Camp Koby and Yosef, which my husband and I created in the wake of our son's murder, ran camps for hundreds of Israeli children who lost parents or siblings in terror attacks, or who themselves had been injured.

With the summer over, we have worked with almost 600 children, helping them to go on in joy.

Our camps have art, music, and drama therapy, specially trained counselors and staff to enhance healing moments with the children, teaching them that pain can be touched, endured and shared. Our goal is to channel and transform pain so children can continue to grow into productive, energetic citizens.

In most Palestinian summer camps the philosophy starkly contrasts the intent of our camps. As reported in The Jerusalem Post, at summer camp Palestinian children learn to fight like soldiers; the camps have names honoring terrorists who have blown up buses; the campers march around like guerrilla fighters and swear allegiance to killing Israelis.

One reporter heard this childhood chant: "We don't want flour; we don't want sardines; we want bombs."

Meanwhile, in an exceptional camp explicitly founded as one that does not teach Palestinian children violence, the director states that he is, instead, teaching the children "solidarity." In other words, there is a still a political agenda, even if explicit violence isn't on the menu.

As an Israeli mother who lost a child to terror I know how immense grief is and how much work it is to deal with loss and keep it in a place that is surrounded by love and kindness. The pain is simply unbearable. But in my work with over 150 Israeli mothers this year, all of whom have lost children or husbands to terror, I have heard only a handful talk about anger.

The media assume that Israelis who have been struck by terror walk around filled with hate and anger and calls for vengeance. But it's not true. We walk around filled with sadness and despair. But that despair does not motivate us to hate or kill. We Jews translate our pain into sadness and a desperate need for coping, personal growth, and memorializing our children.

That is the message we transmit to our children.

Conversely, too many Palestinians teach their children to translate their pain into anger and vengeance. And though many argue that the Palestinians are powerless and in despair and thus forced to resort to vengeance and violence, the short-lived hudna showed us that Palestinian powerlessness is a myth.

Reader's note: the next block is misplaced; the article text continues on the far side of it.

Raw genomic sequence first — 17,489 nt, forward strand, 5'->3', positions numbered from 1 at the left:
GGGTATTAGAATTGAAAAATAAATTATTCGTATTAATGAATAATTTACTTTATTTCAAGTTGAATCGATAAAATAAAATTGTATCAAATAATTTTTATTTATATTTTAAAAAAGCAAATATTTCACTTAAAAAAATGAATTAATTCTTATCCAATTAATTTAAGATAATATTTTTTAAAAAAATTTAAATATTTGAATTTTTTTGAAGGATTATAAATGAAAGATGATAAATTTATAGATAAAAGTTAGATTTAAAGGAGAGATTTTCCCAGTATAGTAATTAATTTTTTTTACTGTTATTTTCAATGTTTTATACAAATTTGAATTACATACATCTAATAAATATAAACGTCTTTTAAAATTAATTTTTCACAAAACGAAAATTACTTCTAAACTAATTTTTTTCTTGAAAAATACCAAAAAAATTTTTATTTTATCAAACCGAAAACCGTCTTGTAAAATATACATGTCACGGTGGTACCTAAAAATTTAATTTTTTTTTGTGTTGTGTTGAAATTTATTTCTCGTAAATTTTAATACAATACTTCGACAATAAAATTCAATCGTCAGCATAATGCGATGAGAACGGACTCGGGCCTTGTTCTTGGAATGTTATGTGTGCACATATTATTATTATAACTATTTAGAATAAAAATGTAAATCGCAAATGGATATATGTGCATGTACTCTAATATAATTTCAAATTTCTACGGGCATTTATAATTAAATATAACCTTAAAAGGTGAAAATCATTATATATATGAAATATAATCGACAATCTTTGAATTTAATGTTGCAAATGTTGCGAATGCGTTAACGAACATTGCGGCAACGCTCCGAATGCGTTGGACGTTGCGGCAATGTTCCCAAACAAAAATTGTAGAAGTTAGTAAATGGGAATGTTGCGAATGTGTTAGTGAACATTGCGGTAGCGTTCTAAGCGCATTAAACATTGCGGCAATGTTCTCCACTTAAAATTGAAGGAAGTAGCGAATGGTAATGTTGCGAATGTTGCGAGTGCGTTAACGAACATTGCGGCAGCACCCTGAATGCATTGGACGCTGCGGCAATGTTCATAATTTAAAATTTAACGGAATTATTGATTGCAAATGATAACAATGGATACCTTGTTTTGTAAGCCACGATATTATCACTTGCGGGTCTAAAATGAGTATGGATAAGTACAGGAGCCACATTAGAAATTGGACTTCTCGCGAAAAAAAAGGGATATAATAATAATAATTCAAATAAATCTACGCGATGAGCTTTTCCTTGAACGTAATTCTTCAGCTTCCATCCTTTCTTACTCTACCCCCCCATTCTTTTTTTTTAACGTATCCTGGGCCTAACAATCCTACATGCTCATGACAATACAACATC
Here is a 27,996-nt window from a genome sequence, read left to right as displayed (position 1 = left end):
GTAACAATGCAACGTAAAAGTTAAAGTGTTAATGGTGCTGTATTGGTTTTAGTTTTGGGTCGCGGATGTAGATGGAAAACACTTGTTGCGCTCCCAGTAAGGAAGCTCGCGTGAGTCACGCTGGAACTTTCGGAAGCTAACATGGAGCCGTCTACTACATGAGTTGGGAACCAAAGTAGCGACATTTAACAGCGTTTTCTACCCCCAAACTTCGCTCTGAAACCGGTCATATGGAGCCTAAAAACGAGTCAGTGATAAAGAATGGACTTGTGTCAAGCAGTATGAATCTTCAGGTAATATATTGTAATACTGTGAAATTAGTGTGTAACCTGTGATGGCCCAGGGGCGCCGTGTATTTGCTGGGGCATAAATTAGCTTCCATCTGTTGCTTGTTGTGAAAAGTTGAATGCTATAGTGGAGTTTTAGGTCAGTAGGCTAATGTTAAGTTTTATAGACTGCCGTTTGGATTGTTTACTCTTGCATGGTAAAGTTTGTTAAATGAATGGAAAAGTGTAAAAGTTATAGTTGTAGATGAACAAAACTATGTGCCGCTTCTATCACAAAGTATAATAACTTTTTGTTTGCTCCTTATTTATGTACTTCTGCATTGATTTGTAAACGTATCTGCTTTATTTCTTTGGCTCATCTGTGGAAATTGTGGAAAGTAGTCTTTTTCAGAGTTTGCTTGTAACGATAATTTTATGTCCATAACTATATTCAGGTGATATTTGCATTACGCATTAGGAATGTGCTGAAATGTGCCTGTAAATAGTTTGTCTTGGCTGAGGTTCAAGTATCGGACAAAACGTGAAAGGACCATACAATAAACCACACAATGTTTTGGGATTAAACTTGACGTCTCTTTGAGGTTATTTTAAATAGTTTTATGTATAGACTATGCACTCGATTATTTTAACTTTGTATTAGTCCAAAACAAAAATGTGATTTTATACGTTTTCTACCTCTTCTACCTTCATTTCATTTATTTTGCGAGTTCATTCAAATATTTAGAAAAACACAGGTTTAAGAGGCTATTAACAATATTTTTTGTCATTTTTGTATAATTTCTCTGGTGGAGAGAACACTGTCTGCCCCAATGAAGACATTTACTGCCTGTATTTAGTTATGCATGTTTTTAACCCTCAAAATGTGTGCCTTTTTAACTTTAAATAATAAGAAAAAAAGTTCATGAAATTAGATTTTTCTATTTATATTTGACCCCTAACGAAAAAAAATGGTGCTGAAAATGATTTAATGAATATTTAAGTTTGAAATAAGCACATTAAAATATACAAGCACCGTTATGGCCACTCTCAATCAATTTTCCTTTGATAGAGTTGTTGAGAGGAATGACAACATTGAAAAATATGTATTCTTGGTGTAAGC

What is supposed to be a time for innocent adventure is instead manipulated into a period of political and moral indoctrination of the worst kind.

The Palestinians can control their so-called desperation. Their calls for vengeance, their hatred is a choice. And their leaders keep choosing hate. You can see that hate expressed blatantly in Palestinian summer camps.

What is supposed to be a time for innocent adventure is instead manipulated into a period of political and moral indoctrination of the worst kind. And it is the children who are being manipulated; some would say, abused.

Camp songs might be dismissed as irrelevant, yet if the Palestinian children are singing songs of hate, those are the songs that will fill these children's hearts for decades.

There is a chasm between the Israeli and Palestinian cultures, and though some want to ascribe it to politics, the tragic truth is that no political solution can dampen the flames of hatred that have been kindled in Palestinian society. The hate is too deep, too insistent, and too accepted.

Few journalists want to touch the story of Palestinian hate. Major media like The New York Times and The Washington Post avoid our camp -- perhaps because it reveals the deep-seated difference in the two cultures.

Israelis are trying to process their grief -- the Palestinians are exploiting theirs.

Do not underestimate the power of pain. Unprocessed grief can last for decades. The cynical exploitation of pain -- in summer camps, schools, and in the Palestinian and international media -- is a prime saboteur of any attempts at peace -- and may be so for generations to come.

Israelis are working to cope with their pain. Palestinians nurture theirs, inflame it, and worship it.

This article originally appeared in the Jerusalem Post.

The writer is co-director of the Koby Mandell Foundation's Healing Retreat, a therapeutic program for bereaved mothers and widows of families struck by terror.